Turner is a Brooklyn-based artist who originally trained as a painter but has since expanded his practice beyond the conventions of the medium. Physical negotiations with material and a bold relationship to colour are central to Julia Dault's artistic practice. Hefti relishes the challenge of convincing a factory to go against their usual procedure, asking his suppliers to apply multiple coatings on to the glass creating a highly colourful and reflective sheen.
Physical negotiations with material and a bold relationship to colour are central to Julia Dault’s artistic practice. Informed by, but not adhering to, Minimalism, Dault’s richly textured paintings and sculptures suggest fantastical tendencies in their manipulated materiality. Combining surprise and discovery, her paintings are multi-layered illusions that play with our sense of depth by both removing and re-applying paint onto different surfaces.
Dault often incorporates unusual materials such as pleather, silk and spandex instead of canvas as the painting's ground. After building up colour through layers of vinyl and paint, she then exposes these underlying support materials through a process of removal, taking away areas of paint using a plasterers’ comb or other similar utensil. Through these expressive gestures kaleidoscopic patterns emerge, evocative of styles associated with disco and bling. In the painting Jordache (2012), for example, a silkscreen squeegee creates sharp-edged, fan-like gestures that cut away the black paint. Such twists and turns reveal an array of colours beneath the once monochrome surface and document the artist’s rhythmic gestures.
In her sculptural works, always built by the artist on site, string and knots keep the forms fixed to the wall, whilst Plexiglas and Formica bend and fold to create undulating abstract forms that appear ready to burst or collapse at any moment. The sculptures have a potential energy that encourages viewers to navigate open space while still engaging in a closer relationship with their construction. Each sculpture is titled with a stamp documenting the amount of time it took to complete; each work is contingent on Dault’s strength and energy at the time. The sculptures, much like the paintings, document Dault’s bodily engagement with the material, her mark always present through colour and form.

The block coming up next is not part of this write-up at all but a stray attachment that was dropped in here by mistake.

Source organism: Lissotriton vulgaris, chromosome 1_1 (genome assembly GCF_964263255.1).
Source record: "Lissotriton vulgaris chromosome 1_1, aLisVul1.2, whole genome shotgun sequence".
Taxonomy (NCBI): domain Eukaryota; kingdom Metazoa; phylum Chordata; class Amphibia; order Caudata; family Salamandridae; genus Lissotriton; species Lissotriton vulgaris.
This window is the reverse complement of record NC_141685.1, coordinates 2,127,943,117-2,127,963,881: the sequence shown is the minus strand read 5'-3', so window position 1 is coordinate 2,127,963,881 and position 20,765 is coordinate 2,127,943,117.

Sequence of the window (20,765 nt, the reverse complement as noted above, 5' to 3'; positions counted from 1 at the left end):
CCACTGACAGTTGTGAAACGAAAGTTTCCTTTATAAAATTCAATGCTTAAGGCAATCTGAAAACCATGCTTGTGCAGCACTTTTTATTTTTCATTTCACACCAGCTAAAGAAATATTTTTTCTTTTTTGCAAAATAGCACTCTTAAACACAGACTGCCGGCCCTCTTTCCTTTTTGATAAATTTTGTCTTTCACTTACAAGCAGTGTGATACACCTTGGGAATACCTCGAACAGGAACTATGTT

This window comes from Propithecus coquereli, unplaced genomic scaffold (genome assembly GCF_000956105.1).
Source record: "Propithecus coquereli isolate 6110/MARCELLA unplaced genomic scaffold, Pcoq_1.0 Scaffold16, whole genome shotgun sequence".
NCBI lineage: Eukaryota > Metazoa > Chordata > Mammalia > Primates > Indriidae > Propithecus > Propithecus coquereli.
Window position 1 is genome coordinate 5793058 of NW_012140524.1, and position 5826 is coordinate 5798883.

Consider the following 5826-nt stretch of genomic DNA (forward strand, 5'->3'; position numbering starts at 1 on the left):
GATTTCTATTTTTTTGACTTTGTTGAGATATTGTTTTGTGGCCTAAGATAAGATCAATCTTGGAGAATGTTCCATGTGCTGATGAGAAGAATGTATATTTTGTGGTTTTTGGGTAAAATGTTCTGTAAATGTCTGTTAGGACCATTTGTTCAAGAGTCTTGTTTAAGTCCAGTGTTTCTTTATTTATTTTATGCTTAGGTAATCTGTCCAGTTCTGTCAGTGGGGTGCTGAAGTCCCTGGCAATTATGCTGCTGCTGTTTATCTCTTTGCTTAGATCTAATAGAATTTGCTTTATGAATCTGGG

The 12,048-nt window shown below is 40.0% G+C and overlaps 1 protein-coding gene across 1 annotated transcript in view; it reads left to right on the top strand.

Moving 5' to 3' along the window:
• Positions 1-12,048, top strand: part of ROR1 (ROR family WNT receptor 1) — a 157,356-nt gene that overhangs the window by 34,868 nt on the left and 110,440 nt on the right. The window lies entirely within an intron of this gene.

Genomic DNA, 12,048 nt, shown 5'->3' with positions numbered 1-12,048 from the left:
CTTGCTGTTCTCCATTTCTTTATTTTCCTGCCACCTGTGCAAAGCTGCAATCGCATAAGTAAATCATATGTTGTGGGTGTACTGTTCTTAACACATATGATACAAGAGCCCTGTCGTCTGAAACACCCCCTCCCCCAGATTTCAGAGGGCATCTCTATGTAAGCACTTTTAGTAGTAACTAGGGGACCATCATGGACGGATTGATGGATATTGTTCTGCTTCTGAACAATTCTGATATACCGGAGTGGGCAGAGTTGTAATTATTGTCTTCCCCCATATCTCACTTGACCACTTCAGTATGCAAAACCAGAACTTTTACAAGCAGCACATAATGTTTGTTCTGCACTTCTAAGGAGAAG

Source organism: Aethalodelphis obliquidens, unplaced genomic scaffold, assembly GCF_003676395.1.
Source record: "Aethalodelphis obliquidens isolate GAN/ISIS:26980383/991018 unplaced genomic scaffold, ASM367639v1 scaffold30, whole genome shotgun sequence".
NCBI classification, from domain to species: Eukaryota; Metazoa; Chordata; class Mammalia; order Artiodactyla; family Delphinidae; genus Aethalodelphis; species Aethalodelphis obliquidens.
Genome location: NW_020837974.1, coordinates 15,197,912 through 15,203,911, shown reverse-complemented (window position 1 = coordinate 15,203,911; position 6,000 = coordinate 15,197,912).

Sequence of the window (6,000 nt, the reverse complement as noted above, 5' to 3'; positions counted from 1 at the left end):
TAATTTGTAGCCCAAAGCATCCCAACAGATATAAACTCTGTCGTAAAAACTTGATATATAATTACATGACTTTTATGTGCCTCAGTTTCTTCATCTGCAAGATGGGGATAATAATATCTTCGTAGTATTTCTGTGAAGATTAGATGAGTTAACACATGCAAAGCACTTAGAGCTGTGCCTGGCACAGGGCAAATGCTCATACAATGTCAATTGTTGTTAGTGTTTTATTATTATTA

9 x 9 x 9
The Swiss artist Raphael Hefti plays the part of a modern-day alchemist or pseudo-scientist who seeks transformative reactions in his chosen materials. His natural curiosity aims to push a process, whether it is manually or industrially produced, to a point where technically it would be deemed a failure. Hefti's process of creating extreme effects creates a palpable and exciting tension in his work between the sublime and the hazardous.
For his recent exhibition entitled ‘Addition as Subtraction’ at Camden Arts Centre, for example, Hefti created a series of mirrored panels that are made from ‘museum glass’, which is used to defract light and prevent reflections. Here Hefti relishes the challenge of convincing a factory to go against their usual procedure, asking his suppliers to apply multiple coatings on to the glass creating a highly colourful and reflective sheen. Enjoying not only subversion its own material, the work also celebrates the chance imperfections, optical effects and tonal variations that are the result of Hefti’s intervention into the normal production process.
For his ‘Inside the White Cube’ exhibition, Hefti has made his largest ‘Lycopodium’ photogram to date, produced in three, six metre-long stretches. Made in a pitch black underground storage facility, Hefti documents his movements across the photo-sensitive paper by maximizing the exposure lighting spores of highly flammable ‘Witches Moss’ or ‘Lycopodium’, a plant with historical links to both early photography and the occult. The image unifies to create an action-based work comparable to Andy Warhol’s seminal 'Oxidation' paintings, but one that records a five hour trajectory of light emitted in a wondrous nebula of chromaticity.